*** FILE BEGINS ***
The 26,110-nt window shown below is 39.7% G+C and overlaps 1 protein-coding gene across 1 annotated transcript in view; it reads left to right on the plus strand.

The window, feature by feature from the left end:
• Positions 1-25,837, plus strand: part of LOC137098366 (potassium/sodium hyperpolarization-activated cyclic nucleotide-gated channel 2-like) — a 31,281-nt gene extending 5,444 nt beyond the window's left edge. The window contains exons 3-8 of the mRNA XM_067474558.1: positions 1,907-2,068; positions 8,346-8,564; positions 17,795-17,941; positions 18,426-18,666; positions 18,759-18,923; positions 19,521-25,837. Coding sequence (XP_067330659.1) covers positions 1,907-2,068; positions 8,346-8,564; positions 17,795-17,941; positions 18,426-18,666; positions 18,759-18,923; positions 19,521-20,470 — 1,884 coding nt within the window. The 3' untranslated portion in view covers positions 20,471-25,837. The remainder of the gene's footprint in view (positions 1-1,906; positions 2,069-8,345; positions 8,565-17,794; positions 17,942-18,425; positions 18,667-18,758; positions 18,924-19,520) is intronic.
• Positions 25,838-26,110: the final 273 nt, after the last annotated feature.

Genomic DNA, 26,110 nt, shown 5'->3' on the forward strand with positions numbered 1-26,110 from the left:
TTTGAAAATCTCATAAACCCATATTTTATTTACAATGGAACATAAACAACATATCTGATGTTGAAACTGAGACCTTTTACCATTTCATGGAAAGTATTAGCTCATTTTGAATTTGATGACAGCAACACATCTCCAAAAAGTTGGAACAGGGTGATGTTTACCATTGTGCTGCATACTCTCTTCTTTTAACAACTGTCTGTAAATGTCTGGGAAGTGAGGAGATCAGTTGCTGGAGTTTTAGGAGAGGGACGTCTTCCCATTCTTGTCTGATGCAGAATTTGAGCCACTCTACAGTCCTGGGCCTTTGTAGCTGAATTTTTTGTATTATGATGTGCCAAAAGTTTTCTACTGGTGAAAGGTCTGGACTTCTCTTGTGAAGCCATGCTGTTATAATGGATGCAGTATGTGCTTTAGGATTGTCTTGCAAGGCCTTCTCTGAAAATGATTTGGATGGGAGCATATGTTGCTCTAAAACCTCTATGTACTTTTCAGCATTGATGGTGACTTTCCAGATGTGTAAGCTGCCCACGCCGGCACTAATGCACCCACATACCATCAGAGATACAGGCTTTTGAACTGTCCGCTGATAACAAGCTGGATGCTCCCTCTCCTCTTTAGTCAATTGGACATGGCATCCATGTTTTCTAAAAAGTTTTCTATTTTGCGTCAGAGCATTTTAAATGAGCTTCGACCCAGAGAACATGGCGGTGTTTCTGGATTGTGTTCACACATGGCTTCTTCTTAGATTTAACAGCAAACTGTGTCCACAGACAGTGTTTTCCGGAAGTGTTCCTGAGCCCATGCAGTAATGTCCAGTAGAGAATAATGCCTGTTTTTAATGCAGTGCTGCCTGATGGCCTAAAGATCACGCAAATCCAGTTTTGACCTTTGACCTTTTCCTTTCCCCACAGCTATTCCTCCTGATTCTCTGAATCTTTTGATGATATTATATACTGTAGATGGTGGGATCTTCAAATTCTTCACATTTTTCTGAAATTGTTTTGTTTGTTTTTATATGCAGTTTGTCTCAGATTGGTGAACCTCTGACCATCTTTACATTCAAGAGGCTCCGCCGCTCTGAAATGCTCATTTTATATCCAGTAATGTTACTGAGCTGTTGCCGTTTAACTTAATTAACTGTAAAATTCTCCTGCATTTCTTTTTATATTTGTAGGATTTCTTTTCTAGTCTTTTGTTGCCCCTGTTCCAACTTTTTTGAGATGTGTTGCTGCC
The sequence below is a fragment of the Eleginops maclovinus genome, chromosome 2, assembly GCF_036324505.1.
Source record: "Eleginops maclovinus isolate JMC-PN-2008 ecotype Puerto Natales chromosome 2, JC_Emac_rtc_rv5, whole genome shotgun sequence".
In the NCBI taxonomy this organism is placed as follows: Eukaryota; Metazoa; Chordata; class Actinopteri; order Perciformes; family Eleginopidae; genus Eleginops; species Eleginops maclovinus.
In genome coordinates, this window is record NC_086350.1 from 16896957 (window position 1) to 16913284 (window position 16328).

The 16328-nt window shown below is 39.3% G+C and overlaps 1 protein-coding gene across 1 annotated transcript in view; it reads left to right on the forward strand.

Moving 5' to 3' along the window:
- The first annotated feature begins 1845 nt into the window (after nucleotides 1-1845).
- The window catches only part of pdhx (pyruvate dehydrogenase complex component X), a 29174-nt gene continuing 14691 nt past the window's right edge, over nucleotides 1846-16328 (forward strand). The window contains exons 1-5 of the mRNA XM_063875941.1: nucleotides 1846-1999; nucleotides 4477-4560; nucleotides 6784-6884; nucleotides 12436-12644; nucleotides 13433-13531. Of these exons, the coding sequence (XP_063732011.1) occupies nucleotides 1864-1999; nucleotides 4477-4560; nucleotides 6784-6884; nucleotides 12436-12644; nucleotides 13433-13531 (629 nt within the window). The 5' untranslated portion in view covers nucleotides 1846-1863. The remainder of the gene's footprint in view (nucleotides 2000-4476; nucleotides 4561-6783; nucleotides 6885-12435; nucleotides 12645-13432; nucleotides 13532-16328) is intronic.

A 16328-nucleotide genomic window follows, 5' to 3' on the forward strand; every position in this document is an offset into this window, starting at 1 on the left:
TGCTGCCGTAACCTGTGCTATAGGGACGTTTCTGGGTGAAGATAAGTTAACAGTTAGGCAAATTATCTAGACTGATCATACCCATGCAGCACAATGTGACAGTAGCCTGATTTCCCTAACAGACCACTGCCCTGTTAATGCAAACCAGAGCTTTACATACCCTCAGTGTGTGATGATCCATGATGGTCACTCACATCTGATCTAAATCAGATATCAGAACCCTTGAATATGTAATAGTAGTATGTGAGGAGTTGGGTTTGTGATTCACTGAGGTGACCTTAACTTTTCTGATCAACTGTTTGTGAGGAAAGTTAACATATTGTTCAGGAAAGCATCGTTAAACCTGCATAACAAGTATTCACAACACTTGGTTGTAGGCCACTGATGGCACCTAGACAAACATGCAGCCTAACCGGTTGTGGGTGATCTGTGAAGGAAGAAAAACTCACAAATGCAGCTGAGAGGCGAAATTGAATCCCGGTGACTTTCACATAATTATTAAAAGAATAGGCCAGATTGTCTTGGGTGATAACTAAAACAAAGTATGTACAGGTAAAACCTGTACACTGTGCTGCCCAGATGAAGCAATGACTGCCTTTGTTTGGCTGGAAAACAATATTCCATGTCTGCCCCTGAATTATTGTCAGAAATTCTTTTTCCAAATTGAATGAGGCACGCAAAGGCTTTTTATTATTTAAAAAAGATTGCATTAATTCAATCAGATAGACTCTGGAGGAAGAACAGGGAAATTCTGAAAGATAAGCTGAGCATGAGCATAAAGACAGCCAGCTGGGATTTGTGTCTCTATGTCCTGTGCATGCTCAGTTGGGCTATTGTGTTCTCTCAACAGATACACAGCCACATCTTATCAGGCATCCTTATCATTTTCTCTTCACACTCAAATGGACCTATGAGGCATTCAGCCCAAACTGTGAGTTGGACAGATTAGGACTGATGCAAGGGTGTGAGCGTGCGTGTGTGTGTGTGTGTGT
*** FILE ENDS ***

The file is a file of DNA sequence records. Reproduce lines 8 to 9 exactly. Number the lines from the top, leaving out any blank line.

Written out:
Source record: "Eleginops maclovinus isolate JMC-PN-2008 ecotype Puerto Natales chromosome 2, JC_Emac_rtc_rv5, whole genome shotgun sequence".
In the NCBI taxonomy this organism is placed as follows: Eukaryota; Metazoa; Chordata; class Actinopteri; order Perciformes; family Eleginopidae; genus Eleginops; species Eleginops maclovinus.